Sämtliche schriften und briefe series VI volume 4
Deutsche Akademie der Wissenschaften (ed)
pp 1352-1353

Date: 1677

Translated from the Latin

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[A VI 4, 1352]

That not all possibles attain existence, or, that there are certain possibles which neither exist nor have existed nor will exist

     I call "possible" that which can be supposed or understood without contradiction, for example, that in the whole world there are only little balls, that is, round bodies; in itself, this contains nothing that includes a contradiction. From this I now prove that certain of this kind of possibles have never existed or will ever exist. For if we assume that all things are little balls, it is impossible that they ever cease to exist by the forces of nature, and therefore all other shapes of atoms have neither existed naturally (otherwise little balls would never have been made from them) nor will exist. On the other hand, if any other shape is assumed, it is impossible that the shape of the little balls ever existed or will exist. So either way, it will be impossible for something from among the things possibles in themselves to exist on account of other things posited or on account of the state of the universe. And once we admit this, we have a God not such as Descartes and Spinoza conceive of him, but such as Christians teach.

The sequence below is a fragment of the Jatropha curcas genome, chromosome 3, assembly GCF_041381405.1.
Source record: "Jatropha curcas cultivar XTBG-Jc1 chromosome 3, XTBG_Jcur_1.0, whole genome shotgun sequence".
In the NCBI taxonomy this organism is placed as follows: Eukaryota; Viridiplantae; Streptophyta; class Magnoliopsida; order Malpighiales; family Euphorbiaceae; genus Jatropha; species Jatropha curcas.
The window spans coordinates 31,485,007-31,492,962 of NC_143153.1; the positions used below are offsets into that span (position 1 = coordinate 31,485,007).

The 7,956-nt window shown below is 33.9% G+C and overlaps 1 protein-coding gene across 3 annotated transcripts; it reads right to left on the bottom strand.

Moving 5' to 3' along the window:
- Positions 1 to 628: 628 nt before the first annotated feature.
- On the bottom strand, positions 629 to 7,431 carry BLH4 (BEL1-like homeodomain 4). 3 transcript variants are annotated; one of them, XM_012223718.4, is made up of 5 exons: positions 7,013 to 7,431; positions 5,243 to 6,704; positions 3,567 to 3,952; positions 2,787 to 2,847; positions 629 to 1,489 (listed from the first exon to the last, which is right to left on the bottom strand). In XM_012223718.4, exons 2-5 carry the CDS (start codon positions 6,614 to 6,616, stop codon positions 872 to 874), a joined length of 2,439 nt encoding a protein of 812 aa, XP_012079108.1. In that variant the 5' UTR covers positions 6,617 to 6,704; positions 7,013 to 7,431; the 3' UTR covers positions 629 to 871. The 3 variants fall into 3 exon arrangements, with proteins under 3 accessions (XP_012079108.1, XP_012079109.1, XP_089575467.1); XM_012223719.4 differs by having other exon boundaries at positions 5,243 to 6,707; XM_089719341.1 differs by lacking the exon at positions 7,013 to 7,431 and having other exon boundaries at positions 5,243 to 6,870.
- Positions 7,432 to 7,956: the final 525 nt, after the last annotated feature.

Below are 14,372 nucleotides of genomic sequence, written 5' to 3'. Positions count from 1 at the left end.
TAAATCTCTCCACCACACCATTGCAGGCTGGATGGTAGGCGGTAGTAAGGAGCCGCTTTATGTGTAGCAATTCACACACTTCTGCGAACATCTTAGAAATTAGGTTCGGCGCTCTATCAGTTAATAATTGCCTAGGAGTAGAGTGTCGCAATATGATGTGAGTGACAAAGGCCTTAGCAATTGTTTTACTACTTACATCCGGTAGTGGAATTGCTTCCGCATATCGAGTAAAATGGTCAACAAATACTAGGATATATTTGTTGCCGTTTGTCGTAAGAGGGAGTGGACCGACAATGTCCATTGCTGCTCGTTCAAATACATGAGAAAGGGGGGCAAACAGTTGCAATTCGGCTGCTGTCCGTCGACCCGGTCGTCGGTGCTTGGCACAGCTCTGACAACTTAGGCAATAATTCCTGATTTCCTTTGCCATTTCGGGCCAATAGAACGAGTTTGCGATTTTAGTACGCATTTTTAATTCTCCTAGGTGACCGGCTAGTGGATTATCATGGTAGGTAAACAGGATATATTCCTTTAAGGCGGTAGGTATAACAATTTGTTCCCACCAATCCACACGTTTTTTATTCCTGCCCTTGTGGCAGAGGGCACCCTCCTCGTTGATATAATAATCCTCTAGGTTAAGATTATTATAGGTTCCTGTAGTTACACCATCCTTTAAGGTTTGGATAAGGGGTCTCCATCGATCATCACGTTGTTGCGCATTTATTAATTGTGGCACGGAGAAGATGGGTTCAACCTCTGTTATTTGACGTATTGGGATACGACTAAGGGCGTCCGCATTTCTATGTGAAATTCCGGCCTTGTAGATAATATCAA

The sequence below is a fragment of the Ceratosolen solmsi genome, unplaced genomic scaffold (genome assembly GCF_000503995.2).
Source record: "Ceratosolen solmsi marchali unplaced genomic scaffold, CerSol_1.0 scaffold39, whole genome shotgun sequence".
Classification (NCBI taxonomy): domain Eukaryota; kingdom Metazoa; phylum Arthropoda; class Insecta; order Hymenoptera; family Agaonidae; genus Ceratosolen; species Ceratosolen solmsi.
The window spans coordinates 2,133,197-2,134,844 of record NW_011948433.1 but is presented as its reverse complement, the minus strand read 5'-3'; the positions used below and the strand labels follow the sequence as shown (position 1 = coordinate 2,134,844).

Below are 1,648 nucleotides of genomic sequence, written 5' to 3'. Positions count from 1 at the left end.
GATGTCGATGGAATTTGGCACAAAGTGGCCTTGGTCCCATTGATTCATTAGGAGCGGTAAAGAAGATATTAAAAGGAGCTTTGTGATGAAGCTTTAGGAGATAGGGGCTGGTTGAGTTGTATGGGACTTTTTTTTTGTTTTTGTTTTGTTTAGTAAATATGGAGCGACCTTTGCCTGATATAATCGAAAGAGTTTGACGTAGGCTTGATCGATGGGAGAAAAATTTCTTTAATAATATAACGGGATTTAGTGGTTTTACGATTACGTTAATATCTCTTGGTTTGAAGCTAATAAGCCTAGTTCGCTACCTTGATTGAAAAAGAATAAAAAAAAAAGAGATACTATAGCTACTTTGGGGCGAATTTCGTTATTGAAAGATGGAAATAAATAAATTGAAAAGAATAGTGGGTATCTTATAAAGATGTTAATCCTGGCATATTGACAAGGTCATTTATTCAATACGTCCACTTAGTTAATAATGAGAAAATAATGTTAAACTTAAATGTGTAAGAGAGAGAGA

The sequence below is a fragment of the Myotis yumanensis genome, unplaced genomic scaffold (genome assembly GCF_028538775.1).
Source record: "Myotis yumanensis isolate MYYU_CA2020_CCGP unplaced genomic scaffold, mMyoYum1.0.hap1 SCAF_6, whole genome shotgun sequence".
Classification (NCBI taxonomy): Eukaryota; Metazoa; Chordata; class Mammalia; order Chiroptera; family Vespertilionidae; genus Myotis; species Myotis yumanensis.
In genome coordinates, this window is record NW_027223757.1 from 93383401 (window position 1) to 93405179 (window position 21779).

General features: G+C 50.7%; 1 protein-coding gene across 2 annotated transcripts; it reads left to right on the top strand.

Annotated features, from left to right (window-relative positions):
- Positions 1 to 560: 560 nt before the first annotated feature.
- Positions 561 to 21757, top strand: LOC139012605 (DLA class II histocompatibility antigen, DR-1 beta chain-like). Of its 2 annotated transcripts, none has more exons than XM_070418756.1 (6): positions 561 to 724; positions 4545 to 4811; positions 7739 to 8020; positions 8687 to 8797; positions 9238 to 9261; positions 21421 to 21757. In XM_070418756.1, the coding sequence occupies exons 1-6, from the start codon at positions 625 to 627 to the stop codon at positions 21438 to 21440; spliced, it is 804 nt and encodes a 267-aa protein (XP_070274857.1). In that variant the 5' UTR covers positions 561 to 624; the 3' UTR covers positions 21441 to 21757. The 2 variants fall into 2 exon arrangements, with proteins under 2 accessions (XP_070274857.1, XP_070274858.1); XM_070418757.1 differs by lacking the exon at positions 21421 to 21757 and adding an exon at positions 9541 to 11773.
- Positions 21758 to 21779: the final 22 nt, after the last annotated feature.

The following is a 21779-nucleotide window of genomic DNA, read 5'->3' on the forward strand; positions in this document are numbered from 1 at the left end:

If it can be demonstrated that no part of matter can be understood as separated from any other, yet that there are certain atoms, the same thing is considered clearly demonstrated. But even if we assume that all things are again subdivided, since subdivision can be established in various ways, then certainly not all possibles occur.

© Lloyd Strickland 2017. Revised 2022